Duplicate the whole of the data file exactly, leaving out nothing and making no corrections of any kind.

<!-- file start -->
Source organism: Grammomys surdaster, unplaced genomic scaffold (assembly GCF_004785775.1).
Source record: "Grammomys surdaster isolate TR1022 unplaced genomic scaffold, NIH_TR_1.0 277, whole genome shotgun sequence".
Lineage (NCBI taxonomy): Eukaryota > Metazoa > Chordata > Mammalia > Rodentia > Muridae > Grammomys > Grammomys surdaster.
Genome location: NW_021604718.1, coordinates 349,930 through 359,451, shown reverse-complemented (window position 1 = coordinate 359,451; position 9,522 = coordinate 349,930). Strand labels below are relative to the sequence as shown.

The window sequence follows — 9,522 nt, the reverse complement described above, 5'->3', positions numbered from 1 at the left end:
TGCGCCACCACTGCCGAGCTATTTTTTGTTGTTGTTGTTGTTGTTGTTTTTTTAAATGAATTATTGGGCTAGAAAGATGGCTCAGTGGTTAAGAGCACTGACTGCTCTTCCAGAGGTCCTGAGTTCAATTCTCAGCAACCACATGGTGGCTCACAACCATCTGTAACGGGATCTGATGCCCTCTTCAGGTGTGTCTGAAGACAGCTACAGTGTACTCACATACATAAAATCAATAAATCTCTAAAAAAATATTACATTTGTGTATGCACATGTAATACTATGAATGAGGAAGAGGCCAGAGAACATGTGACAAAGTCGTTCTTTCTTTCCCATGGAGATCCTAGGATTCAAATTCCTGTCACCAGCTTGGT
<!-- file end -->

Source organism: Grammomys surdaster, unplaced genomic scaffold (assembly GCF_004785775.1).
Source record: "Grammomys surdaster isolate TR1022 unplaced genomic scaffold, NIH_TR_1.0 277, whole genome shotgun sequence".
Lineage (NCBI taxonomy): Eukaryota > Metazoa > Chordata > Mammalia > Rodentia > Muridae > Grammomys > Grammomys surdaster.
Genome location: NW_021604718.1, coordinates 349,930 through 359,451, shown reverse-complemented (window position 1 = coordinate 359,451; position 9,522 = coordinate 349,930). Strand labels below are relative to the sequence as shown.

The window sequence follows — 9,522 nt, the reverse complement described above, 5'->3', positions numbered from 1 at the left end:
TGCGCCACCACTGCCGAGCTATTTTTTGTTGTTGTTGTTGTTGTTGTTTTTTTAAATGAATTATTGGGCTAGAAAGATGGCTCAGTGGTTAAGAGCACTGACTGCTCTTCCAGAGGTCCTGAGTTCAATTCTCAGCAACCACATGGTGGCTCACAACCATCTGTAACGGGATCTGATGCCCTCTTCAGGTGTGTCTGAAGACAGCTACAGTGTACTCACATACATAAAATCAATAAATCTCTAAAAAAATATTACATTTGTGTATGCACATGTAATACTATGAATGAGGAAGAGGCCAGAGAACATGTGACAAAGTCGTTCTTTCTTTCCCATGGAGATCCTAGGATTCAAATTCCTGTCACCAGCTTGGT